Long Read  

New DWP boss has much work ahead of her

Workplace pensions

In terms of wider pensions policy, a new ministerial team probably needs to step back and reassess whether all the different things going on at the moment represent the right set of priorities.

One of the most pressing issues, and one where policy has really been in limbo for the past five years, is driving up the amount of money going into workplace pensions.  

This year we celebrate the 10th anniversary of automatic enrolment and pretty much everyone accepts that getting 10mn people saving into a pension for the first time is a huge achievement.

But once the celebrations are over it will be necessary to grasp the nettle on getting contribution rates up to a more realistic level. The DWP ran a review of auto-enrolment in 2017, which recommended a couple of modest but sensible reforms.

These were to start auto-enrolling at age 18 rather than age 22, and to apply the mandatory 8 per cent contribution rate to all earnings and not just a band of qualifying earnings.  

Unfortunately, this 2017 review report has sat gathering dust for the past five years. Although the DWP has signed up to the conclusions, the Treasury has blocked implementation, presumably because of the additional cost in pension tax relief that would arise if people saved more in a pension.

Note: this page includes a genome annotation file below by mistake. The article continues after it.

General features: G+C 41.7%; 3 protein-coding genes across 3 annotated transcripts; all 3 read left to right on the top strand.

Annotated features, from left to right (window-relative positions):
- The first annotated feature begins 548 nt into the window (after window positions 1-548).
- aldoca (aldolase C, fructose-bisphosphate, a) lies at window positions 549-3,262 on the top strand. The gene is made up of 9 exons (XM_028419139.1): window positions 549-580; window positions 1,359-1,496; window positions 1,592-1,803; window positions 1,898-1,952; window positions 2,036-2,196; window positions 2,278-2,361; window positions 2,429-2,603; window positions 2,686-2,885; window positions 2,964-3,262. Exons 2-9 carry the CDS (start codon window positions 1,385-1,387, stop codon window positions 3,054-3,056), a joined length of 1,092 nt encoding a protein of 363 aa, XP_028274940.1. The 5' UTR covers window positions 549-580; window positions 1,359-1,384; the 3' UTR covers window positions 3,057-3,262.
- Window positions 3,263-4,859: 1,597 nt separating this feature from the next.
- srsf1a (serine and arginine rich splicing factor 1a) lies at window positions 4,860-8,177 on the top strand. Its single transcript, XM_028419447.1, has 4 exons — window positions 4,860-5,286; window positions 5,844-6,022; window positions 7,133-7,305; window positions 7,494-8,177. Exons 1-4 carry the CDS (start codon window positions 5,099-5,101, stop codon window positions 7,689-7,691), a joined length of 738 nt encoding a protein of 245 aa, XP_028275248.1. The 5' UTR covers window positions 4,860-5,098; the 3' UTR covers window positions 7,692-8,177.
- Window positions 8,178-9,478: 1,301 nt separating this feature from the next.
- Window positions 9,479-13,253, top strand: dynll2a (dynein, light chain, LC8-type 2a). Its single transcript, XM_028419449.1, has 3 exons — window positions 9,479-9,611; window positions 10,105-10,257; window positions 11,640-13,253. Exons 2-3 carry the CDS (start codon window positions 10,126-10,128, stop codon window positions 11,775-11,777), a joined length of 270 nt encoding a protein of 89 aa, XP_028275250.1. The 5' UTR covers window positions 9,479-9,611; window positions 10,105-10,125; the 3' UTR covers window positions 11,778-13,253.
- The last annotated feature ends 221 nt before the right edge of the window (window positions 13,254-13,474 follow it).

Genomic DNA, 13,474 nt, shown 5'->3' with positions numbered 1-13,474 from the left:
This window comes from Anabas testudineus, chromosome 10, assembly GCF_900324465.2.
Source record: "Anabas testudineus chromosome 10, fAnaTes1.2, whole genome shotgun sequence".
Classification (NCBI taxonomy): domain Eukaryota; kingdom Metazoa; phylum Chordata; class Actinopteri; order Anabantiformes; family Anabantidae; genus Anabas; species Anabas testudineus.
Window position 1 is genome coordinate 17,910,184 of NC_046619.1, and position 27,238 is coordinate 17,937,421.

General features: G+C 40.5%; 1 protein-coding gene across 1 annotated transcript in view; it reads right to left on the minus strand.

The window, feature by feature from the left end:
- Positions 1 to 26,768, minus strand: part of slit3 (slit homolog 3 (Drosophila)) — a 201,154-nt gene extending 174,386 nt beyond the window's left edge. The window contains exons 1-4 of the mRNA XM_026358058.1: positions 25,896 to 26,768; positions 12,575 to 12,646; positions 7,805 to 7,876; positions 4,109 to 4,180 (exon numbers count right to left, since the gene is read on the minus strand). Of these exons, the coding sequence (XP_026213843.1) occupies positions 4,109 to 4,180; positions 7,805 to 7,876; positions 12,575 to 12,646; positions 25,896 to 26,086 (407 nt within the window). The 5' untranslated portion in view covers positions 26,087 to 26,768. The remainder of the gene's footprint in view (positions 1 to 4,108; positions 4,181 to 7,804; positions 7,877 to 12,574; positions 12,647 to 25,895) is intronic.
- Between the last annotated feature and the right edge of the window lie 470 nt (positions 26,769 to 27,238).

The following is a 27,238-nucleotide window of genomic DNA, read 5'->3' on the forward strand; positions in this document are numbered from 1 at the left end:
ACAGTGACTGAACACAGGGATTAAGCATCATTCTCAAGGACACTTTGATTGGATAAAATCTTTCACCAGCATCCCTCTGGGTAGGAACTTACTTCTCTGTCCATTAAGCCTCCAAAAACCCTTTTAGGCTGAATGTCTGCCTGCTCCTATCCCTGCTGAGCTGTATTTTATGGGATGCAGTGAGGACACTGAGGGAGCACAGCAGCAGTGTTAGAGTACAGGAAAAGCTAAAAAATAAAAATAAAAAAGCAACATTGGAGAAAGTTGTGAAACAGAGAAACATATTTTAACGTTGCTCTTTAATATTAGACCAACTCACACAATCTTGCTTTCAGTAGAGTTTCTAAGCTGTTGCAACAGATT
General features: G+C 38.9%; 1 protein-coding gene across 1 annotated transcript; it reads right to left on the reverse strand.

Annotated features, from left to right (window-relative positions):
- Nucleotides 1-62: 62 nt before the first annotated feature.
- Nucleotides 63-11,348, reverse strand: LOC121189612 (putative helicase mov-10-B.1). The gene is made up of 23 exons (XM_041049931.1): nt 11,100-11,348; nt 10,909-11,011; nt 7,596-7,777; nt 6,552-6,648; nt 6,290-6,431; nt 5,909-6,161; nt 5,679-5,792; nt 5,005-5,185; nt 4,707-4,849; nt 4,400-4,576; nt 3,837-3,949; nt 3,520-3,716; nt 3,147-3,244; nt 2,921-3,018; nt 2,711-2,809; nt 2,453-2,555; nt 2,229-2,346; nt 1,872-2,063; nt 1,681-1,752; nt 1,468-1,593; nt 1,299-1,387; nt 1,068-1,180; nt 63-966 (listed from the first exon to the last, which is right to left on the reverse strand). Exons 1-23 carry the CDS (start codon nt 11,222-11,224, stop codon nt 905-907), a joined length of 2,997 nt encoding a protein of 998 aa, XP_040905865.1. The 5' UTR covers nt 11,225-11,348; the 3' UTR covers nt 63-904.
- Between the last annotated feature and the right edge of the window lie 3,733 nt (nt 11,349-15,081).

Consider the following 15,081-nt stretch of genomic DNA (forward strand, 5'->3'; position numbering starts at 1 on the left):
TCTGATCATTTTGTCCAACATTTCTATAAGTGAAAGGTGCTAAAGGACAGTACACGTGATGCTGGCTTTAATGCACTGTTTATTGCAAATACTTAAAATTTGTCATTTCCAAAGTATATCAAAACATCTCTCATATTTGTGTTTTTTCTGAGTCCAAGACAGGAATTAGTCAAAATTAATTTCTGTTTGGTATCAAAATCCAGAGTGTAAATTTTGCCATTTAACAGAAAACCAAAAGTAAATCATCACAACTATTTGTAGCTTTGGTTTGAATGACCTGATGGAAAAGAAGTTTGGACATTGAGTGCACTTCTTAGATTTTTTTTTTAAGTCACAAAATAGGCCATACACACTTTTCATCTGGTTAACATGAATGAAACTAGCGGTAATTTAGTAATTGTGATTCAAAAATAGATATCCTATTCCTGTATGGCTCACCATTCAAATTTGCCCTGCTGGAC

Some will argue that now is not the right time to ask employees or employers to put more aside for their pensions when they are struggling with the cost of living and the cost of doing business.  

But at the very least the new ministerial team could make sure that the necessary legislation is in place so that, if and when the time is right, the step up in contributions can be implemented straight away rather than with a further delay.

Progress is also stuck in others areas such as creating a legal framework for defined benefit pension superfunds, which could help DB pension schemes meet their obligations more cost-effectively, and the new team will need to resolve the conflicts across government, which have held up that legislation.

To be an effective government minister you do not just need good policy ideas, you need the political skills to get buy-in for them across government and in particular from the Treasury. I wish Smith and her team well as they go into battle.